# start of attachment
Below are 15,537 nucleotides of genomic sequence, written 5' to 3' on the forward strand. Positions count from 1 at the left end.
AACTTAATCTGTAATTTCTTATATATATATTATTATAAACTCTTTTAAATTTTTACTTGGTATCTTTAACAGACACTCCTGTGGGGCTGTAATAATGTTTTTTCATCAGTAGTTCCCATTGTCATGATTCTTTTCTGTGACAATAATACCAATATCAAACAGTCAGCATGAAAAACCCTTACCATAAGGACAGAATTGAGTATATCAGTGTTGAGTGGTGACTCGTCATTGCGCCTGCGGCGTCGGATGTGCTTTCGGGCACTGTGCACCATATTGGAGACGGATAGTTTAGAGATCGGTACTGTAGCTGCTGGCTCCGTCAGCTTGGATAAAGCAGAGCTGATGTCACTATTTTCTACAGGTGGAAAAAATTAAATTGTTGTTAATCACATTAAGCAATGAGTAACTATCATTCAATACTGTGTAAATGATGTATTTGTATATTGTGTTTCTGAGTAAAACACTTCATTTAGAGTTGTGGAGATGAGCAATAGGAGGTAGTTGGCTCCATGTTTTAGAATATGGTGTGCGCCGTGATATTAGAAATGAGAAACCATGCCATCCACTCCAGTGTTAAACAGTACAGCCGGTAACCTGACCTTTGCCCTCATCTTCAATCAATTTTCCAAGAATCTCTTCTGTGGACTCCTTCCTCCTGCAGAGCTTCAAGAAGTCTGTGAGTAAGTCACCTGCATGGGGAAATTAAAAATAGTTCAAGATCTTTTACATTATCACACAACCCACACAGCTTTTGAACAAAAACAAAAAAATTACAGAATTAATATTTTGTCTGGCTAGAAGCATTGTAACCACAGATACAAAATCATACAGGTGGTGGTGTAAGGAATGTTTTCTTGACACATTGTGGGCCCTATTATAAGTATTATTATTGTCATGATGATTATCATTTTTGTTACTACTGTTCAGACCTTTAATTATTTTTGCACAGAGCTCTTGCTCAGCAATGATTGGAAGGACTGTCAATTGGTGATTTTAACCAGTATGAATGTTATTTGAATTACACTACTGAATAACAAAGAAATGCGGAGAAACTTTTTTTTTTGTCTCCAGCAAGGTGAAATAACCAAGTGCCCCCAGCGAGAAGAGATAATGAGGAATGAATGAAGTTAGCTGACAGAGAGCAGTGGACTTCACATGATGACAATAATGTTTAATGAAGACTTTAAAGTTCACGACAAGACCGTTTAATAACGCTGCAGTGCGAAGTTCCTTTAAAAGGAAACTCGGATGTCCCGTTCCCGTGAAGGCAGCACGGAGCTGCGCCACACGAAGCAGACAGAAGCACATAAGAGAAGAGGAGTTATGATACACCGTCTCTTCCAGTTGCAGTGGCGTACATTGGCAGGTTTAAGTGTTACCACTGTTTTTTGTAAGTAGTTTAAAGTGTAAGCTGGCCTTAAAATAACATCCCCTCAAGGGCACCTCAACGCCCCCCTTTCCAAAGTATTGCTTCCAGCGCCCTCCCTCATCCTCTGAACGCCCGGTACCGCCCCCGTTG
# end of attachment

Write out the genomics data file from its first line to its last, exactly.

Below are 15,537 nucleotides of genomic sequence, written 5' to 3' on the forward strand. Positions count from 1 at the left end.
AACTTAATCTGTAATTTCTTATATATATATTATTATAAACTCTTTTAAATTTTTACTTGGTATCTTTAACAGACACTCCTGTGGGGCTGTAATAATGTTTTTTCATCAGTAGTTCCCATTGTCATGATTCTTTTCTGTGACAATAATACCAATATCAAACAGTCAGCATGAAAAACCCTTACCATAAGGACAGAATTGAGTATATCAGTGTTGAGTGGTGACTCGTCATTGCGCCTGCGGCGTCGGATGTGCTTTCGGGCACTGTGCACCATATTGGAGACGGATAGTTTAGAGATCGGTACTGTAGCTGCTGGCTCCGTCAGCTTGGATAAAGCAGAGCTGATGTCACTATTTTCTACAGGTGGAAAAAATTAAATTGTTGTTAATCACATTAAGCAATGAGTAACTATCATTCAATACTGTGTAAATGATGTATTTGTATATTGTGTTTCTGAGTAAAACACTTCATTTAGAGTTGTGGAGATGAGCAATAGGAGGTAGTTGGCTCCATGTTTTAGAATATGGTGTGCGCCGTGATATTAGAAATGAGAAACCATGCCATCCACTCCAGTGTTAAACAGTACAGCCGGTAACCTGACCTTTGCCCTCATCTTCAATCAATTTTCCAAGAATCTCTTCTGTGGACTCCTTCCTCCTGCAGAGCTTCAAGAAGTCTGTGAGTAAGTCACCTGCATGGGGAAATTAAAAATAGTTCAAGATCTTTTACATTATCACACAACCCACACAGCTTTTGAACAAAAACAAAAAAATTACAGAATTAATATTTTGTCTGGCTAGAAGCATTGTAACCACAGATACAAAATCATACAGGTGGTGGTGTAAGGAATGTTTTCTTGACACATTGTGGGCCCTATTATAAGTATTATTATTGTCATGATGATTATCATTTTTGTTACTACTGTTCAGACCTTTAATTATTTTTGCACAGAGCTCTTGCTCAGCAATGATTGGAAGGACTGTCAATTGGTGATTTTAACCAGTATGAATGTTATTTGAATTACACTACTGAATAACAAAGAAATGCGGAGAAACTTTTTTTTTTGTCTCCAGCAAGGTGAAATAACCAAGTGCCCCCAGCGAGAAGAGATAATGAGGAATGAATGAAGTTAGCTGACAGAGAGCAGTGGACTTCACATGATGACAATAATGTTTAATGAAGACTTTAAAGTTCACGACAAGACCGTTTAATAACGCTGCAGTGCGAAGTTCCTTTAAAAGGAAACTCGGATGTCCCGTTCCCGTGAAGGCAGCACGGAGCTGCGCCACACGAAGCAGACAGAAGCACATAAGAGAAGAGGAGTTATGATACACCGTCTCTTCCAGTTGCAGTGGCGTACATTGGCAGGTTTAAGTGTTACCACTGTTTTTTGTAAGTAGTTTAAAGTGTAAGCTGGCCTTAAAATAACATCCCCTCAAGGGCACCTCAACGCCCCCCTTTCCAAAGTATTGCTTCCAGCGCCCTCCCTCATCCTCTGAACGCCCGGTACCGCCCCCGTTG